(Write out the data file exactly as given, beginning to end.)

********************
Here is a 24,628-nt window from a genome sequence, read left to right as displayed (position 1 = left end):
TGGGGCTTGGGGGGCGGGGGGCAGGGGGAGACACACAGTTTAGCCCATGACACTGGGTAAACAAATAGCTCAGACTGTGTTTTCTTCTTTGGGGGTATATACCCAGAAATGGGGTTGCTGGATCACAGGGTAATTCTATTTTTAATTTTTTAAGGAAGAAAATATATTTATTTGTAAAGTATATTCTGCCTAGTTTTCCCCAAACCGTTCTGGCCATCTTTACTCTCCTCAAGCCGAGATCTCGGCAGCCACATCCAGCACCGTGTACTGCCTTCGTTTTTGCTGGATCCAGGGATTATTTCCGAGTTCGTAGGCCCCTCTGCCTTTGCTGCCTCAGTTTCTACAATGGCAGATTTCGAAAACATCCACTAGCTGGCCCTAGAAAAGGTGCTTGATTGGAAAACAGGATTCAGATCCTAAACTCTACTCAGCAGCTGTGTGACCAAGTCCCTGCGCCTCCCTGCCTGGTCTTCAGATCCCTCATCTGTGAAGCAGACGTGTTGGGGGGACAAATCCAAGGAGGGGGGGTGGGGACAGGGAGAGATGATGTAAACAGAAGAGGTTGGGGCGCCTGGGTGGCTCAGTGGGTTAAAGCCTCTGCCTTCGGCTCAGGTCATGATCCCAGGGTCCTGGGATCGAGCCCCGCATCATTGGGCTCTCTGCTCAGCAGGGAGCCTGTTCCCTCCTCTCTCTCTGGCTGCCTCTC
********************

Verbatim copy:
Here is a 24,628-nt window from a genome sequence, read left to right as displayed (position 1 = left end):
TGGGGCTTGGGGGGCGGGGGGCAGGGGGAGACACACAGTTTAGCCCATGACACTGGGTAAACAAATAGCTCAGACTGTGTTTTCTTCTTTGGGGGTATATACCCAGAAATGGGGTTGCTGGATCACAGGGTAATTCTATTTTTAATTTTTTAAGGAAGAAAATATATTTATTTGTAAAGTATATTCTGCCTAGTTTTCCCCAAACCGTTCTGGCCATCTTTACTCTCCTCAAGCCGAGATCTCGGCAGCCACATCCAGCACCGTGTACTGCCTTCGTTTTTGCTGGATCCAGGGATTATTTCCGAGTTCGTAGGCCCCTCTGCCTTTGCTGCCTCAGTTTCTACAATGGCAGATTTCGAAAACATCCACTAGCTGGCCCTAGAAAAGGTGCTTGATTGGAAAACAGGATTCAGATCCTAAACTCTACTCAGCAGCTGTGTGACCAAGTCCCTGCGCCTCCCTGCCTGGTCTTCAGATCCCTCATCTGTGAAGCAGACGTGTTGGGGGGACAAATCCAAGGAGGGGGGGTGGGGACAGGGAGAGATGATGTAAACAGAAGAGGTTGGGGCGCCTGGGTGGCTCAGTGGGTTAAAGCCTCTGCCTTCGGCTCAGGTCATGATCCCAGGGTCCTGGGATCGAGCCCCGCATCATTGGGCTCTCTGCTCAGCAGGGAGCCTGTTCCCTCCTCTCTCTCTGGCTGCCTCTC